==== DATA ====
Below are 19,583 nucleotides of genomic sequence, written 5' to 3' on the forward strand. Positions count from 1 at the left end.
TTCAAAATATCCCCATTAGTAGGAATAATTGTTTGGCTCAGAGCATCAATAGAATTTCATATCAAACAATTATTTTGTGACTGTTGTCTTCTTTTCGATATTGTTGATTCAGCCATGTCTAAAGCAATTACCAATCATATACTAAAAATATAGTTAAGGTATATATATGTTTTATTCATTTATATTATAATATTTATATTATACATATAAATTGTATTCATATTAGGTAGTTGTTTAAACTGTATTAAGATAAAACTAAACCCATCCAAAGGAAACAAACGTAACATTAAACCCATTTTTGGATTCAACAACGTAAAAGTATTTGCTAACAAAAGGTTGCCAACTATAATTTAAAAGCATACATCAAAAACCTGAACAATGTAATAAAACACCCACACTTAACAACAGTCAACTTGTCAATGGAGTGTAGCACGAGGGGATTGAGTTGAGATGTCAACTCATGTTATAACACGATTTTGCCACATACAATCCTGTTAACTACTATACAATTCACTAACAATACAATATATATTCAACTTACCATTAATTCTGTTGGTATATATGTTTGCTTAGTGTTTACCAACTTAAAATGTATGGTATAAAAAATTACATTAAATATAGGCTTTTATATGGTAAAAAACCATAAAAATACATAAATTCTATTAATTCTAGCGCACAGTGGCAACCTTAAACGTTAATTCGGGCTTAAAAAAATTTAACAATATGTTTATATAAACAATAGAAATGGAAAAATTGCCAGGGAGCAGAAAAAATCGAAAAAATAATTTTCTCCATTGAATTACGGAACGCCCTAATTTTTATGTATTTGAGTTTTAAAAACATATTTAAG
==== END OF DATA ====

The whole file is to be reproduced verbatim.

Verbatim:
Below are 19,583 nucleotides of genomic sequence, written 5' to 3' on the forward strand. Positions count from 1 at the left end.
TTCAAAATATCCCCATTAGTAGGAATAATTGTTTGGCTCAGAGCATCAATAGAATTTCATATCAAACAATTATTTTGTGACTGTTGTCTTCTTTTCGATATTGTTGATTCAGCCATGTCTAAAGCAATTACCAATCATATACTAAAAATATAGTTAAGGTATATATATGTTTTATTCATTTATATTATAATATTTATATTATACATATAAATTGTATTCATATTAGGTAGTTGTTTAAACTGTATTAAGATAAAACTAAACCCATCCAAAGGAAACAAACGTAACATTAAACCCATTTTTGGATTCAACAACGTAAAAGTATTTGCTAACAAAAGGTTGCCAACTATAATTTAAAAGCATACATCAAAAACCTGAACAATGTAATAAAACACCCACACTTAACAACAGTCAACTTGTCAATGGAGTGTAGCACGAGGGGATTGAGTTGAGATGTCAACTCATGTTATAACACGATTTTGCCACATACAATCCTGTTAACTACTATACAATTCACTAACAATACAATATATATTCAACTTACCATTAATTCTGTTGGTATATATGTTTGCTTAGTGTTTACCAACTTAAAATGTATGGTATAAAAAATTACATTAAATATAGGCTTTTATATGGTAAAAAACCATAAAAATACATAAATTCTATTAATTCTAGCGCACAGTGGCAACCTTAAACGTTAATTCGGGCTTAAAAAAATTTAACAATATGTTTATATAAACAATAGAAATGGAAAAATTGCCAGGGAGCAGAAAAAATCGAAAAAATAATTTTCTCCATTGAATTACGGAACGCCCTAATTTTTATGTATTTGAGTTTTAAAAACATATTTAAG